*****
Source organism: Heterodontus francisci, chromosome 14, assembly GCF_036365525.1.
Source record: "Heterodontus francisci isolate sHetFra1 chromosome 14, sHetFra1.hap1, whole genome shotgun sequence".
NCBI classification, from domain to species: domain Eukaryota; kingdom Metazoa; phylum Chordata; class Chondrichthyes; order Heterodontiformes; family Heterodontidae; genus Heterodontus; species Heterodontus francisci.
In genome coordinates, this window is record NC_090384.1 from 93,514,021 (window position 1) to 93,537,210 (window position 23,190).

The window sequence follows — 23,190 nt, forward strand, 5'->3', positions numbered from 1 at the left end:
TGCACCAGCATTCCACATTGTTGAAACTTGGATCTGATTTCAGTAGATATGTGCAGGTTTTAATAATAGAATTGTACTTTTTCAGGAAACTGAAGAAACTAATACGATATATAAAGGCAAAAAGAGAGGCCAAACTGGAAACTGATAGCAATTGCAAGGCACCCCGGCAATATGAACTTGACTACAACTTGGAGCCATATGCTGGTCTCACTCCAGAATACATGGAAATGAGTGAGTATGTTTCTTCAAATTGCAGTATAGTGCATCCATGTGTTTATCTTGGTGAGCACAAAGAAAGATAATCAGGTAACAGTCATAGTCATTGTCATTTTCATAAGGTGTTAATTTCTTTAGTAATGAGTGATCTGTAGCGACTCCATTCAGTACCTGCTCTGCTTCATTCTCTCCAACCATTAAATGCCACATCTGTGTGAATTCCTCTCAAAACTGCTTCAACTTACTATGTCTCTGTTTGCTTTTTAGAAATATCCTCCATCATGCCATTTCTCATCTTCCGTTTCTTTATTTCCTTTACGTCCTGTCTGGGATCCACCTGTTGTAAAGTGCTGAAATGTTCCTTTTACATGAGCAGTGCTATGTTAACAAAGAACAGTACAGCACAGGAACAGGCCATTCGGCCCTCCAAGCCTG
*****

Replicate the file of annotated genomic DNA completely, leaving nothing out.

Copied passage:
Source organism: Heterodontus francisci, chromosome 14, assembly GCF_036365525.1.
Source record: "Heterodontus francisci isolate sHetFra1 chromosome 14, sHetFra1.hap1, whole genome shotgun sequence".
NCBI classification, from domain to species: domain Eukaryota; kingdom Metazoa; phylum Chordata; class Chondrichthyes; order Heterodontiformes; family Heterodontidae; genus Heterodontus; species Heterodontus francisci.
In genome coordinates, this window is record NC_090384.1 from 93,514,021 (window position 1) to 93,537,210 (window position 23,190).

The window sequence follows — 23,190 nt, forward strand, 5'->3', positions numbered from 1 at the left end:
TGCACCAGCATTCCACATTGTTGAAACTTGGATCTGATTTCAGTAGATATGTGCAGGTTTTAATAATAGAATTGTACTTTTTCAGGAAACTGAAGAAACTAATACGATATATAAAGGCAAAAAGAGAGGCCAAACTGGAAACTGATAGCAATTGCAAGGCACCCCGGCAATATGAACTTGACTACAACTTGGAGCCATATGCTGGTCTCACTCCAGAATACATGGAAATGAGTGAGTATGTTTCTTCAAATTGCAGTATAGTGCATCCATGTGTTTATCTTGGTGAGCACAAAGAAAGATAATCAGGTAACAGTCATAGTCATTGTCATTTTCATAAGGTGTTAATTTCTTTAGTAATGAGTGATCTGTAGCGACTCCATTCAGTACCTGCTCTGCTTCATTCTCTCCAACCATTAAATGCCACATCTGTGTGAATTCCTCTCAAAACTGCTTCAACTTACTATGTCTCTGTTTGCTTTTTAGAAATATCCTCCATCATGCCATTTCTCATCTTCCGTTTCTTTATTTCCTTTACGTCCTGTCTGGGATCCACCTGTTGTAAAGTGCTGAAATGTTCCTTTTACATGAGCAGTGCTATGTTAACAAAGAACAGTACAGCACAGGAACAGGCCATTCGGCCCTCCAAGCCTG